People's Liberation Navy - Offshore Defense
In 1985, the CMC approved a PLAN component of the "Active Defense" strategic guidelines known as "Offshore Defense". The PLAN also refers to this concept as the "Offshore Defense Strategy." Operationally, "Offshore Defense" adheres to the following basic tenets of "Active Defense":
- "Overall, our military strategy is defensive. We attack only after being attacked. But our operations are offensive."
- "Space or time will not limit our counteroffensive."
- "We will not put boundaries on the limits of our offensives."
- "We will wait for the time and conditions that favor our forces when we do initiate offensive operations."
- "We will focus on the opposing force's weaknesses."
- "We will use our own forces to eliminate the enemy's forces"
- "Offensive operations against the enemy and defensive operations for our own force protection will be conducted simultaneously"
"Offshore Defense" as a Strategic Paradigm Shift
Adopting "Offshore Defense" represented a significant strategic paradigm shift for both PLAN operations and naval modernization. It revised the strategic-level operational guidance to the PLAN, directing it to shift from preparing for operations close to Chinese shores to preparing for maritime operations in the seas off the Chinese littoral.
The PLAN's previous strategic concept of "Coastal Defense" focused planning and operations on a close-in defense of China's coast in support of a major land war. Specifically, "Coastal Defense" addressed an anticipated Soviet land invasion from the north supported by operations against the Chinese coast by the Soviet Pacific Fleet. Hence, the PLAN was landward-focused and was expected to play a supporting role in China's most likely assessed future contingency.
As a result, with the promulgation of "Offshore Defense" in 1985, the PLAN's strategic orientation was redirected-out to sea. As is usually the case in China, this major shift in maritime strategic reorientation was a response to a changed assessment of the "international security environment" and changes in global military capabilities. By 1985, Beijing no longer believed that a Soviet land invasion was likely. Furthermore, Chinese assessments of the changes in naval warfare, especially the increasing reach of modern naval weapons, led to requirements for a naval service that could defend China by operating credibly further out at sea.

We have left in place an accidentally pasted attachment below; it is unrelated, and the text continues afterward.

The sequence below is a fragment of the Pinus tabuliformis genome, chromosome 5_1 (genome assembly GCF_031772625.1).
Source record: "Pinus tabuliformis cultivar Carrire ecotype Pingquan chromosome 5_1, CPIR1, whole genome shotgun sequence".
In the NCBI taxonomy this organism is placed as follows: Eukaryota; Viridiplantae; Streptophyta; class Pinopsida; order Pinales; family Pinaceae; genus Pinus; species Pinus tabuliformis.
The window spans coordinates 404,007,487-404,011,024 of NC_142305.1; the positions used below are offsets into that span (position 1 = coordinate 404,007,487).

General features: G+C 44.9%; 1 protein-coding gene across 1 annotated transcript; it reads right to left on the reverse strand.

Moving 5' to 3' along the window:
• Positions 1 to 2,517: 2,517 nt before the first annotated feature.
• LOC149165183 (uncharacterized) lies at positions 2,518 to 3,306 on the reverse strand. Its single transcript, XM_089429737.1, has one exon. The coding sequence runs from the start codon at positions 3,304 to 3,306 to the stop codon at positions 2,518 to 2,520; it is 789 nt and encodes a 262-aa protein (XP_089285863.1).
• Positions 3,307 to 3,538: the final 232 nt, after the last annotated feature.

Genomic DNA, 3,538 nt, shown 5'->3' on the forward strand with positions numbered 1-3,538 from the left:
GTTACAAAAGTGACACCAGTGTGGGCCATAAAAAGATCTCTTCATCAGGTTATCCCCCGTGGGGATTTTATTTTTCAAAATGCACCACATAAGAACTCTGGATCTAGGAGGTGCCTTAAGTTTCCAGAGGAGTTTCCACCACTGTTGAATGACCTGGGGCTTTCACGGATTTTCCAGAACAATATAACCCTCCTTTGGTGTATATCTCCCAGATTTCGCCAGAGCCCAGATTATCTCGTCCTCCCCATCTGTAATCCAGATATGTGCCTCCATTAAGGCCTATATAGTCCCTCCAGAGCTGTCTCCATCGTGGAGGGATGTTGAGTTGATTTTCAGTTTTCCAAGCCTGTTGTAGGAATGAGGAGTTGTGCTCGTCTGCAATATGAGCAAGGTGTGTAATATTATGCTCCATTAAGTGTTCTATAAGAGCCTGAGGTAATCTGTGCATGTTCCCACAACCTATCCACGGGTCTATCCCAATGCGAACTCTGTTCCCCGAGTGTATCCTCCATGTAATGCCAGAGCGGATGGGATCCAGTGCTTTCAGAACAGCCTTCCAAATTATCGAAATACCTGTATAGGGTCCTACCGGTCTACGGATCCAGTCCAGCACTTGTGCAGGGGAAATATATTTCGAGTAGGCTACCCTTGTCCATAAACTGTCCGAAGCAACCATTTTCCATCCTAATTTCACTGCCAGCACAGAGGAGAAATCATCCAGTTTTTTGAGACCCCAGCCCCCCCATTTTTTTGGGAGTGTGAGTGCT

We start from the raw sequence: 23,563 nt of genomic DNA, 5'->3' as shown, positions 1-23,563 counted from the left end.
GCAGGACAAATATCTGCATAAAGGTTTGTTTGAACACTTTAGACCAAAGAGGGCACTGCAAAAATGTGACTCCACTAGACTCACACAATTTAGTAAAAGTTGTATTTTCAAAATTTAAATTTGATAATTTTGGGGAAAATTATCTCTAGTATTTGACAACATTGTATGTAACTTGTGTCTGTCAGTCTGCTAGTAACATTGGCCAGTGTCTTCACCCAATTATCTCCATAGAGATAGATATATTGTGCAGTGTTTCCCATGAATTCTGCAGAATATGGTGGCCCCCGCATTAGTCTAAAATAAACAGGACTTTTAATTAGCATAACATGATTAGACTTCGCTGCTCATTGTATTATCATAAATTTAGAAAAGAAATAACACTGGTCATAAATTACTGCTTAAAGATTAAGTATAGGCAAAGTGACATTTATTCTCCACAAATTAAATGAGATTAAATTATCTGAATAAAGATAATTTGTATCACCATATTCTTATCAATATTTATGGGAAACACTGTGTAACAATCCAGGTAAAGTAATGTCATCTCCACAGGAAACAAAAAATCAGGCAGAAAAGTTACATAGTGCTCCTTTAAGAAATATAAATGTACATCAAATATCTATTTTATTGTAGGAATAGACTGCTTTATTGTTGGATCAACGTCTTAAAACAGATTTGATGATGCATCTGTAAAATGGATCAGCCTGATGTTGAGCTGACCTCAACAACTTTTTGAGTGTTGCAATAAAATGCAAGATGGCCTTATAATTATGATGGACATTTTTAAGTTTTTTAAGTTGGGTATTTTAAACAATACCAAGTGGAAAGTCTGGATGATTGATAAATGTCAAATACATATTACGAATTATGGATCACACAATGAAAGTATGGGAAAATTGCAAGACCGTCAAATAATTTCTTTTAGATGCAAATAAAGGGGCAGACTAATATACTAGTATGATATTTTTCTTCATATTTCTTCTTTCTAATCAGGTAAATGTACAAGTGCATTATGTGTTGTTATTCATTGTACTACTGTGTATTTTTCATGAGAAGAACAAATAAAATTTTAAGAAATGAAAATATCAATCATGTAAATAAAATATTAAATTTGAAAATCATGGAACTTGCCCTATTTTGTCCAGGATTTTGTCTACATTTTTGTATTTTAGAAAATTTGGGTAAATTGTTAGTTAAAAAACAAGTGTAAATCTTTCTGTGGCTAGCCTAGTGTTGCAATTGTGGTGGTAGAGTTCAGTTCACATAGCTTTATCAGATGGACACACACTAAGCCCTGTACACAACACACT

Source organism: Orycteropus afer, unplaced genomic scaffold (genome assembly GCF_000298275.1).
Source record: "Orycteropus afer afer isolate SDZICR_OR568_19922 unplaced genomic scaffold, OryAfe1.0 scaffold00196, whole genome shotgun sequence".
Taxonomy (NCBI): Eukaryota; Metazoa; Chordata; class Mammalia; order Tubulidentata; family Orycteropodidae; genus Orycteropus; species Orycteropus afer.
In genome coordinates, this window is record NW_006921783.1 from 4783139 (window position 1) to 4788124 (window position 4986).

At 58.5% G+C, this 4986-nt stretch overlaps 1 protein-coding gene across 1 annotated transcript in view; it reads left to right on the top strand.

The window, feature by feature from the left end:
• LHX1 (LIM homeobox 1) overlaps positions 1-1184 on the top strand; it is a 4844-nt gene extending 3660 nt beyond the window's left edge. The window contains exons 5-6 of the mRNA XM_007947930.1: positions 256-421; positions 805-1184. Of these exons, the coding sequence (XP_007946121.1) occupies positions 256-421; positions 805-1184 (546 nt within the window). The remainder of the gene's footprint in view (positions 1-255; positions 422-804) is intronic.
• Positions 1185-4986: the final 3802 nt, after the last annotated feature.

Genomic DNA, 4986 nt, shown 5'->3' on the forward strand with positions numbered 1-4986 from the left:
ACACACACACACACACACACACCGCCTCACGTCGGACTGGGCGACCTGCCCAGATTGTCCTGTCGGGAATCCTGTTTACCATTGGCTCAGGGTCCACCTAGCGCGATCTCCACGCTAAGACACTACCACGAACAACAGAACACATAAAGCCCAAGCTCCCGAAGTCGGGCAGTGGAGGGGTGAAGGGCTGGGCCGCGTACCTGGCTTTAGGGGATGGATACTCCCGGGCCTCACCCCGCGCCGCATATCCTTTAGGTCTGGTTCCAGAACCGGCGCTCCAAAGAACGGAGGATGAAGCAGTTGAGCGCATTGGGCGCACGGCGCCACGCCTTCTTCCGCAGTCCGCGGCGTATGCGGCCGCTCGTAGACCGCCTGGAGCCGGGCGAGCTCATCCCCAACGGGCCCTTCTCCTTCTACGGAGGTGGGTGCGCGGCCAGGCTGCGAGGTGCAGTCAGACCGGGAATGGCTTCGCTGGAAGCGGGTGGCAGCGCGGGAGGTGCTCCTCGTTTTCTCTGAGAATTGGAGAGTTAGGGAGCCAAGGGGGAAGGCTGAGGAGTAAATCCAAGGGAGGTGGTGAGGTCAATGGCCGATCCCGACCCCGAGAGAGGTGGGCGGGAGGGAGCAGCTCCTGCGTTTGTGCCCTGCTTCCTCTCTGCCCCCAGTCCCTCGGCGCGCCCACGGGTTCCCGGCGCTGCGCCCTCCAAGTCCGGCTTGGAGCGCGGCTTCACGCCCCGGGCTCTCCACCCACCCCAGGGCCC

The adoption of "Offshore Defense" also matched China's changing priorities, specifically Deng's focus on economic modernization and the realization that ocean resources-food and energy sources-would be of increasing importance to China's future development. Moreover, the need for greater strategic depth for the maritime defense of China's coastline was clear given that the PRC's economic center of gravity was quickly shifting from deep in the interior to China's eastern seaboard.
Finally, "Offshore Defense" and the PLAN's move out to sea coincided with increased international of ocean resources, issues associated with the sovereignty of territorial waters, and, equally important, competing maritime claims among the nations of Asia.
"Offshore Defense" as a Broad Strategic Concept
According to PLAN writings, "Offshore Defense" is simply an overarching strategic concept that directs the PLAN to be prepared to accomplish its three key missions "for the new period" by engaging in maritime operations out at sea and building a naval service that is capable of sustaining operations out at sea. Those three key missions are to:
- Keep the enemy within limits and resist invasion from the sea
- Protect the nation's territorial sovereignty
- Safeguard the motherland's unity and maritime rights
The Changing Definition of "Offshore"
Among many foreign specialists of the PLAN, the meaning behind "Offshore Defense" as a broad strategic-level operational concept has often become enmeshed with the associated questions of "operational reach," strategic intentions, and PLAN modernization programs. An example is the idea of operating within the "two island chains" or out to the 200-nauticalmile Exclusive Economic Zone (EEZ). The first island chain is usually described as a line through the Kurile Islands, Japan, the Ryukyu Islands, Taiwan, the Philippines, and Indonesia (Borneo to Natuna Besar). The second island chain runs from a north-south line from the Kuriles through Japan, the Bonins, the Marianas, the Carolines, and Indonesia. Together, they encompass maritime areas out to approximately 1,800 nm from China's coast, including most of the East China Sea and East Asian SLOCs.
Most commonly, the discussion about "Offshore Defense" has used terms that link it to geographic boundaries out at sea, future aspirations to control various zones of ocean, or intentions to dominate island chains. When the "Offshore Defense" concept was first being formulated in the late 1970s and early 1980s, and for some time after its formal adoption in 1985, the PLAN engaged in a good deal of debate and produced a good number of studies on the issue of how far offshore "Offshore Defense" should be. Many of the internal debates did in fact argue in terms of geography.